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*Many of you asked about Andrew’s reaction to our big baby news, and so I asked him to write something over the weekend. And as it turns out, it only emphasized my belief that he will be the best dad ever.


When I first moved to Boston it was to help my older brother open a bakery. Those first few years I was here, he did so much to ensure I was okay and adjusting to life in New England. He helped me find a place to live, gave me a car to use for a while, and included me socially. The move to Boston changed my life and I felt indebted. So even though I didn’t have a lot of money at Christmas the first year I was here, I wanted to show him how much I appreciated all that he had done. So I gave him and his wife 1-year of date nights. Each week, for 52 weeks, I would babysit my 2-year-old nephew so they could go out. It was the right price for me and priceless for them. What I later realized was that it was priceless for me too, especially now as I prepare for being a father to a son.

My relationship with my nephew Jackson, who will attend Harvard this September and has now publicly stated on Facebook that he will return the babysitting favor, will always be a special one for me. And perhaps a blog for another day. But Jackson is one hell of an impressive kid and if I can do half the job of raising our son as my brother did, then I will consider it a great success. In fact, Johnny (my brother) did a pretty good job of raising me a little too. And it began with the framed copy of If  by Rudyard Kipling hanging on Jackson’s wall as a kid. It was the first time I actually read the poem and I have read it hundreds of times since. I have referred to it as a guide and as motivation throughout my life. If I can raise my son to live by one set of rules it will be this these:

If you can keep your head when all about you

Are losing theirs and blaming it on you,

If you can trust yourself when all men doubt you,

But make allowance for their doubting too;

If you can wait and not be tired by waiting,

Or being lied about, don’t deal in lies,

Or being hated, don’t give way to hating,

And yet don’t look too good, nor talk too wise:

If you can dream—and not make dreams your master;

If you can think—and not make thoughts your aim;

If you can meet with Triumph and Disaster

And treat those two impostors just the same;

If you can bear to hear the truth you’ve spoken

Twisted by knaves to make a trap for fools,

Or watch the things you gave your life to, broken,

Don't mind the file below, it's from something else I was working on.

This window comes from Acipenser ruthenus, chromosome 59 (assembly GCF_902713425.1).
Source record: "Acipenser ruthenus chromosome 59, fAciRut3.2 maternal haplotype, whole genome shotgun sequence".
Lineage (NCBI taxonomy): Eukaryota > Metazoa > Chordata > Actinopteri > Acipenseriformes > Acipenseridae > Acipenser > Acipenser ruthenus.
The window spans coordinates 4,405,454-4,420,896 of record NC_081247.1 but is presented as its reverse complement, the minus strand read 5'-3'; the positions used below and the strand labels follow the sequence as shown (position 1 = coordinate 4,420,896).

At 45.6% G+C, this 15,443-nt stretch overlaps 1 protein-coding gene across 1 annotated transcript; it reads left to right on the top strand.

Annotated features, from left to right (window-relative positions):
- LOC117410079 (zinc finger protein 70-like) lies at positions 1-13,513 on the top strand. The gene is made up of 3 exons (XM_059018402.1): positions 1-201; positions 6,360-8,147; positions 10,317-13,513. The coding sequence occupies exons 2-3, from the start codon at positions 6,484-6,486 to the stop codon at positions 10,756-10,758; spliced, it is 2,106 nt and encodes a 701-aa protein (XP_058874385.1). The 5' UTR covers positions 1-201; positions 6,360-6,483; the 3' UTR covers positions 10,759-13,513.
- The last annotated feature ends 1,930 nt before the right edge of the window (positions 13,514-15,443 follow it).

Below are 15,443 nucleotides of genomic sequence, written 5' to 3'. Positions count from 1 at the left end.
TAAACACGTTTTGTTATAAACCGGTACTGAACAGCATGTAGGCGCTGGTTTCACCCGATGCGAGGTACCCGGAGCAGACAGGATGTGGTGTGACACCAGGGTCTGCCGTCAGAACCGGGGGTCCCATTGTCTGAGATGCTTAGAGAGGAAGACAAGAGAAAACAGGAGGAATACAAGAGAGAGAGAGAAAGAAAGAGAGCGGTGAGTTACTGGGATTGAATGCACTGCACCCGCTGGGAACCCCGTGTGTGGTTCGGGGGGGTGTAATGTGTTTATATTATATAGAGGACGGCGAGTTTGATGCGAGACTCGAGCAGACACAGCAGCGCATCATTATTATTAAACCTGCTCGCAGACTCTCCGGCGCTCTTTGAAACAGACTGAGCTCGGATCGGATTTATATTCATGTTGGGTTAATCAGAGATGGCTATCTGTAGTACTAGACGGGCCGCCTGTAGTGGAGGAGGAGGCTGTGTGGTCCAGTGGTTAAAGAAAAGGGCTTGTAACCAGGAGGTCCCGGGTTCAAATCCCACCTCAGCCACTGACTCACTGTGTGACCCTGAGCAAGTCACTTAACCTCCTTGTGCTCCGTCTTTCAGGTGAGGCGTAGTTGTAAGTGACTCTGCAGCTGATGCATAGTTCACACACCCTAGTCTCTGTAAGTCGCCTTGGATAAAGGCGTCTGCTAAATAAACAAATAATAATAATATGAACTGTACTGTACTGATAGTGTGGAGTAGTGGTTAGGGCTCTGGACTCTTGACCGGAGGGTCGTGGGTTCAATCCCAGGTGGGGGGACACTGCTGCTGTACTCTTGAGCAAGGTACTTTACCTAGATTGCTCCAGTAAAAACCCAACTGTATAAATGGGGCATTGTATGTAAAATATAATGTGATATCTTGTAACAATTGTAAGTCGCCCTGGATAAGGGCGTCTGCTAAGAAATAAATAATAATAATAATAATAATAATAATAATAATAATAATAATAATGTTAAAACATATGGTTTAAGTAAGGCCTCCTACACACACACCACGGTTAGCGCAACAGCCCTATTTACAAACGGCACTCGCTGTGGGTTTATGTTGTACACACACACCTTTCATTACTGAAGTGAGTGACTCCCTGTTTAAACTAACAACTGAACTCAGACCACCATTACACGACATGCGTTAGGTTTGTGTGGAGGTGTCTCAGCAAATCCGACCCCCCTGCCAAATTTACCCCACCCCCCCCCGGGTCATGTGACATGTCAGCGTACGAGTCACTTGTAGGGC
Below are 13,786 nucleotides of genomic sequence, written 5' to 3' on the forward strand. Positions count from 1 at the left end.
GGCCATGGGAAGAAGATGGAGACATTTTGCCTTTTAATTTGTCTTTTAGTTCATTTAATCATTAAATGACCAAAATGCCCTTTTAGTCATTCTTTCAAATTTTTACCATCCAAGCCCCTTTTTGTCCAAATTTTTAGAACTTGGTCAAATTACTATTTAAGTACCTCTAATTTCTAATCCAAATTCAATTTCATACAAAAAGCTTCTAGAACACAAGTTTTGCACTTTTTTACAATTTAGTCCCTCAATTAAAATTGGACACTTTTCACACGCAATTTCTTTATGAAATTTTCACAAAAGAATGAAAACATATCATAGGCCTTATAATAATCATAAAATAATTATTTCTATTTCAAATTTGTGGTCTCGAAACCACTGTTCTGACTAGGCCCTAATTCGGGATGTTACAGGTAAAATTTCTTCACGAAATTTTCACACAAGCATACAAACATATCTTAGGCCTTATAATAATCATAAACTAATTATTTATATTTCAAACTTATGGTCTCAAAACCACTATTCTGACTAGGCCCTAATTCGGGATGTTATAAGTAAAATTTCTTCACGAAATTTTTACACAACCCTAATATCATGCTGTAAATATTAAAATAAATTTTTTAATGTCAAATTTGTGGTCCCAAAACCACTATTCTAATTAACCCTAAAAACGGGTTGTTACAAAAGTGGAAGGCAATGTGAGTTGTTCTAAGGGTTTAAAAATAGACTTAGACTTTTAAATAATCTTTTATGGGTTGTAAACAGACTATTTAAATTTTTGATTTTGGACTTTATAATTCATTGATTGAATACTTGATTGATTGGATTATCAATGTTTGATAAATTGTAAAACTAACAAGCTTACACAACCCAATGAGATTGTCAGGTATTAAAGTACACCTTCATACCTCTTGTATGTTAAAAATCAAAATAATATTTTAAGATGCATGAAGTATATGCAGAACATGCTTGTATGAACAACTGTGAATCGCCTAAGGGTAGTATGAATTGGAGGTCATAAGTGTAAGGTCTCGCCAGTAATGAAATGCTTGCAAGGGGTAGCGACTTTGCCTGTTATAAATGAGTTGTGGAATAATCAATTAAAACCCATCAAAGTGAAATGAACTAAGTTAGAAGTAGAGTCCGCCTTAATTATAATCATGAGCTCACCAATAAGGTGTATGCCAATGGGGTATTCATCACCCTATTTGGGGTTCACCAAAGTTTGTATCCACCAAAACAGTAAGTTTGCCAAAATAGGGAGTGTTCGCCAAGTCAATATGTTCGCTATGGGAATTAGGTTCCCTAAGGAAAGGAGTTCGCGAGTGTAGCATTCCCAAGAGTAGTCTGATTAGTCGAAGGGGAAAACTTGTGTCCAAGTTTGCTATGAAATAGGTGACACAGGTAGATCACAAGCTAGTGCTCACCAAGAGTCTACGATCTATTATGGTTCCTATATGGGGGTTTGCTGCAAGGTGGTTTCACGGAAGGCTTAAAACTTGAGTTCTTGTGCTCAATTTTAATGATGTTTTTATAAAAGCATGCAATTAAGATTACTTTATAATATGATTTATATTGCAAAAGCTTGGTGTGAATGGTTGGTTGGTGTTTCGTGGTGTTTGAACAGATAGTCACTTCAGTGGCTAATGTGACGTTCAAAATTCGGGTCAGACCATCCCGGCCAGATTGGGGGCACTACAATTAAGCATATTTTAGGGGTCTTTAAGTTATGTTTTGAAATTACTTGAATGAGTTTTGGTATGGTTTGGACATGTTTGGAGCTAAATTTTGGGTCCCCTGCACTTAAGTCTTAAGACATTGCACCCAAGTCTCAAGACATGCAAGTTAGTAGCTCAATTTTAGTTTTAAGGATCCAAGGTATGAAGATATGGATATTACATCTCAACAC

And stoop and build ’em up with worn-out tools:

If you can make one heap of all your winnings

And risk it on one turn of pitch-and-toss,

And lose, and start again at your beginnings

And never breathe a word about your loss;

If you can force your heart and nerve and sinew

To serve your turn long after they are gone,

And so hold on when there is nothing in you

Except the Will which says to them: ‘Hold on!’

If you can talk with crowds and keep your virtue,

Or walk with Kings—nor lose the common touch,

If neither foes nor loving friends can hurt you,

If all men count with you, but none too much;

If you can fill the unforgiving minute

With sixty seconds’ worth of distance run,

Yours is the Earth and everything that’s in it,

And—which is more—you’ll be a Man, my son!

As I come to grips with the fact that I am a) going to be a dad and b) to a boy, I am consumed with how to be a role model. I am fortunate to have examples all around me of great fathers including my own, my brother, my father-in-law, and many cousins and friends who all seem to have the knack for fatherhood. I think I am going to join those ranks. My job, as I see it, is to instill basic values and principles from which he can make his own decisions. For me, this poem is a perfect jumping off point for little William Wallace Gates (not his real name because Erin refuses to let me name our son after Braveheart, which is ridiculous).

The balance between trying to teach my son everything and letting him learn for himself is going to be the hard part. To let him fail and feel that failure so that he tries harder next time, but isn’t afraid of it either. To build him up with confidence but not to a point where he is delusional or arrogant. To show him the joy in playing outside, playing sports, and playing with his friends. To impart a curiosity so that education is not a chore, but a journey. To show him the wonder of travel and exploring the world. To teach him to set unattainable goals for the sheer pleasure of pushing yourself beyond your limits. To see the silver lining, the half full glass, and the rose colored world without being naïve. To love early and often so he can be ready to love fully and forever. To keep a diverse set of friends so he can find and appreciate the good and the interesting in all of us.

On or about November 15th, our lives are going to change forever for the better. As much as I worry about being a good father, I spend an equal amount of time looking forward to all the little moments he, Erin and I will get to share together. I can already picture his first words (“Dad” of course), his first steps, his first day at school, his first game, his first school play, his first love, his first awkward dance, going off to college (or going online to college…you never know in 2034 what is going to be the norm), getting married and having kids of his own. William Wallace’s (note from Erin: Stop calling him that! It’s not happening!) life is flashing before my eyes and it has only just begun. I knew this was going to be a special time but I had no idea. I am already so full of love for the little guy I can’t imagine how tomorrow it will grow. But I know it will.

I cannot wait to be “Dad”.


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